For someone who is blind, Social Security deducts any expenses the person has in order to work that are paid by the person. This amount is deducted from the earnings after the $1 for $2 computation from the monthly earnings. The remaining earnings are added to any other income the person receives in a month, such as a pension or unemployment insurance, and the result is deducted from the federal benefit rate, which is $531 a month ($545 for 2002). If the person has only earnings, and doesn’t pay for any expenses to work as mentioned, the person can earn up to $1,147 in a month ($1175 in 2002) before the person’s SSI federal cash payments stop.

For States in which SSA administers a supplement to the federal Supplemental Security Income (SSI) benefit, the person can earn even more before cash payments stop. Even if cash payments stop, the person can remain eligible for Supplemental Security Income (SSI) benefits, which in most states also means that the person is eligible for Medicaid, if the person’s earnings are below certain levels that factor in the resident state’s per capita or the person’s medical and personal attendant costs. If the person’s earnings don’t permit continued eligibility after considering these costs for the person, the person may become eligible for Supplemental Security Income (SSI) benefits again without filing a new application if the person’s earnings decrease during the following 12 months.

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Is it true that a person can own a home and still may be eligible for Supplemental Security Income (SSI) benefits?

Yes, under the Supplemental Security Income (SSI) program a person can own a home and a few assets and receive Supplemental Security Income (SSI) benefits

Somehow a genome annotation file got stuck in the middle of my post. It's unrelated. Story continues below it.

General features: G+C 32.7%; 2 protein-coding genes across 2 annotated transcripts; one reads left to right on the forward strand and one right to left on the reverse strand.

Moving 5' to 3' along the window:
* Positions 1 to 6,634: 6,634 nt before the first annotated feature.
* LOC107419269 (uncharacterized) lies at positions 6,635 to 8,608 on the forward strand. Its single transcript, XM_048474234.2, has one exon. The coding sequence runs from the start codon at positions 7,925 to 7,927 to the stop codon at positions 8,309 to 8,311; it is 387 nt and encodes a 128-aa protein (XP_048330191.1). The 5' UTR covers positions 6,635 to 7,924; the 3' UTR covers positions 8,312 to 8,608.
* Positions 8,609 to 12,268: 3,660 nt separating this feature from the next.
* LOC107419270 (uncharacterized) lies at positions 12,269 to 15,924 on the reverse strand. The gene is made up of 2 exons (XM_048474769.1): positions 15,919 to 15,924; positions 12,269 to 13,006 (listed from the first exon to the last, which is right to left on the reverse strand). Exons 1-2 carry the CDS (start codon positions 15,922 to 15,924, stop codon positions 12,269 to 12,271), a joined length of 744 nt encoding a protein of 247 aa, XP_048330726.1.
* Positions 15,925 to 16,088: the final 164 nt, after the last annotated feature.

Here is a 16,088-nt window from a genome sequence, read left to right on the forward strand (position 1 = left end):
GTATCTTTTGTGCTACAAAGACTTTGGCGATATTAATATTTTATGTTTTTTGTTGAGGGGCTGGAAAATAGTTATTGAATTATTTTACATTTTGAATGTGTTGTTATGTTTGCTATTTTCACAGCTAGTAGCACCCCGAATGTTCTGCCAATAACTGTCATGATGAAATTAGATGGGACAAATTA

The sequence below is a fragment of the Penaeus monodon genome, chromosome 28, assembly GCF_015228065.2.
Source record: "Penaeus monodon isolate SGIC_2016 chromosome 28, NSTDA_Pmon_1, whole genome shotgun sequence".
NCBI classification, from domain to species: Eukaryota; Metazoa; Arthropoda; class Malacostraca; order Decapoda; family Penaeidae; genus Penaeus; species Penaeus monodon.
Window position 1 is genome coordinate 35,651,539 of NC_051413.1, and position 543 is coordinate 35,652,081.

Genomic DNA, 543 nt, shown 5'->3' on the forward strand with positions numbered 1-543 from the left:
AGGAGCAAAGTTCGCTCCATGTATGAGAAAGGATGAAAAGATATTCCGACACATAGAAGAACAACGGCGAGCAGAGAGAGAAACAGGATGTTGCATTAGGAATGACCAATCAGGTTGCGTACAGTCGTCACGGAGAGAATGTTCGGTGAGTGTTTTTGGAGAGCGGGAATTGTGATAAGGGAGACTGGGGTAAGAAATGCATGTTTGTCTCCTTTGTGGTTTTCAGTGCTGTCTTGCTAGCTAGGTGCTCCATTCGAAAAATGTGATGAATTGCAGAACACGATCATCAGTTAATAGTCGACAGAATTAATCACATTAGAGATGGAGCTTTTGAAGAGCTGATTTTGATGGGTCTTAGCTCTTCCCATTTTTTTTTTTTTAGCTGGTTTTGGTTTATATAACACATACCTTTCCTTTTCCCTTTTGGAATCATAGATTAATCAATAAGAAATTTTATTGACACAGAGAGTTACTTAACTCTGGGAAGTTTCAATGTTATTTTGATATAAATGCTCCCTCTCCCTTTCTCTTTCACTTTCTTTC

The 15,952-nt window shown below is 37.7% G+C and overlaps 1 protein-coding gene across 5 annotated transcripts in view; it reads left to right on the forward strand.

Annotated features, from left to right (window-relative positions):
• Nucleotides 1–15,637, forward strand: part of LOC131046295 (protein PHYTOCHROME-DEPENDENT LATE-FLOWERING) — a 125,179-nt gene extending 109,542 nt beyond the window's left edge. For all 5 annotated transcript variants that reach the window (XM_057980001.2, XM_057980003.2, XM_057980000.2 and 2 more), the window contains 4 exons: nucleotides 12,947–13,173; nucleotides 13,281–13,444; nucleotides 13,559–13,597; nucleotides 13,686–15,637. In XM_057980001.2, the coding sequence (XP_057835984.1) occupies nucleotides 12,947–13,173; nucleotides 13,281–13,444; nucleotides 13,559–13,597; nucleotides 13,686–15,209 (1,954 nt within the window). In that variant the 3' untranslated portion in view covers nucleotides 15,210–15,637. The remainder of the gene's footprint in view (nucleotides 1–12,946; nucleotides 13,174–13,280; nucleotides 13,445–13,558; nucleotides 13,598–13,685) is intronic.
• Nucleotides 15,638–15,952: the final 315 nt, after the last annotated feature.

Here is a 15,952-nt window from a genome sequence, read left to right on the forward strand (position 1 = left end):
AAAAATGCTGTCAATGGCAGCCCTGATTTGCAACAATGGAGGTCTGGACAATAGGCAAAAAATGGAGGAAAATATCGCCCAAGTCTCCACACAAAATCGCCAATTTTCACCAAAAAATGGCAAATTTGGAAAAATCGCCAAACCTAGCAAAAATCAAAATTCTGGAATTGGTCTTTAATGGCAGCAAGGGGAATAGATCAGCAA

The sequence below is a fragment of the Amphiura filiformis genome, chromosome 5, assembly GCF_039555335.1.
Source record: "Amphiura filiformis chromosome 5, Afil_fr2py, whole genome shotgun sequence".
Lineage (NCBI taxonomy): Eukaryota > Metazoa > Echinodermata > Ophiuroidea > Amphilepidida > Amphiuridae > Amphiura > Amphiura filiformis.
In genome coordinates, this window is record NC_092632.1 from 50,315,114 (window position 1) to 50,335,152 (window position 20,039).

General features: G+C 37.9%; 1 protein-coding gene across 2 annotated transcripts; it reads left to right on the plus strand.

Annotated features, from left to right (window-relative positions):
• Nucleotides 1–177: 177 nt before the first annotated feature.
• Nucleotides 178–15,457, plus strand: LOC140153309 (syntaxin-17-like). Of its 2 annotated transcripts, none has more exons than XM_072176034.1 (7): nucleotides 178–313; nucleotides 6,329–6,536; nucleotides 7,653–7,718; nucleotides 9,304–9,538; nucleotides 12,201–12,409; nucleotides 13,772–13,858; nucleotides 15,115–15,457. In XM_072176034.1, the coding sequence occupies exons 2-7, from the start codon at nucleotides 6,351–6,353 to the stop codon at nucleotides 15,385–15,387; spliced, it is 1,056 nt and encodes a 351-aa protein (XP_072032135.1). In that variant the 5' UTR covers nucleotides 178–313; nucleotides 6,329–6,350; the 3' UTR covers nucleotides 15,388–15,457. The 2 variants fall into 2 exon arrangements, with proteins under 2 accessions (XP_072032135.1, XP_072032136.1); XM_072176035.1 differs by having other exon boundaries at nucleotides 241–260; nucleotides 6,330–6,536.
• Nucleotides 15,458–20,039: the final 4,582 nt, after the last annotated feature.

My child is disabled. Can he/she qualify for Supplemental Security Income (SSI) disability benefits?

Your child may be eligible for assistance under the Supplemental Security Income (SSI) program. Supplemental Security Income (SSI) provides monthly payments to people who are age 65 or older, blind, or disabled and have limited income and financial resources. Children under age 18 can qualify for Supplemental Security Income (SSI) if they meet the definition of disability and their income and resources are within the allowed limits.

To be found disabled under the Supplemental Security Income (SSI) program, a child must have a medically determinable impairment that causes marked and severe functional limitations. The impairment must have lasted or be expected to last for a continuous period of at least 12 months or be expected to result in death. To meet this definition, the child may not be working at a job that Social Security considers to be substantial work.

Because Supplemental Security Income (SSI) is a needs-based program, a person’s income and resources must be counted in determining eligibility and the payment amount. When a child under age 18 is living with his or her parents, Social Security must count a portion of the parents’ income in determining the child’s eligibility and payment amount. In this process, called “deeming,” the law recognizes that part of the parents’ income and resources normally are used to support the children.

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I understand that if I qualify for Supplemental Security Income (SSI), I also will be eligible for other assistance, such as Medicaid.

How does this work?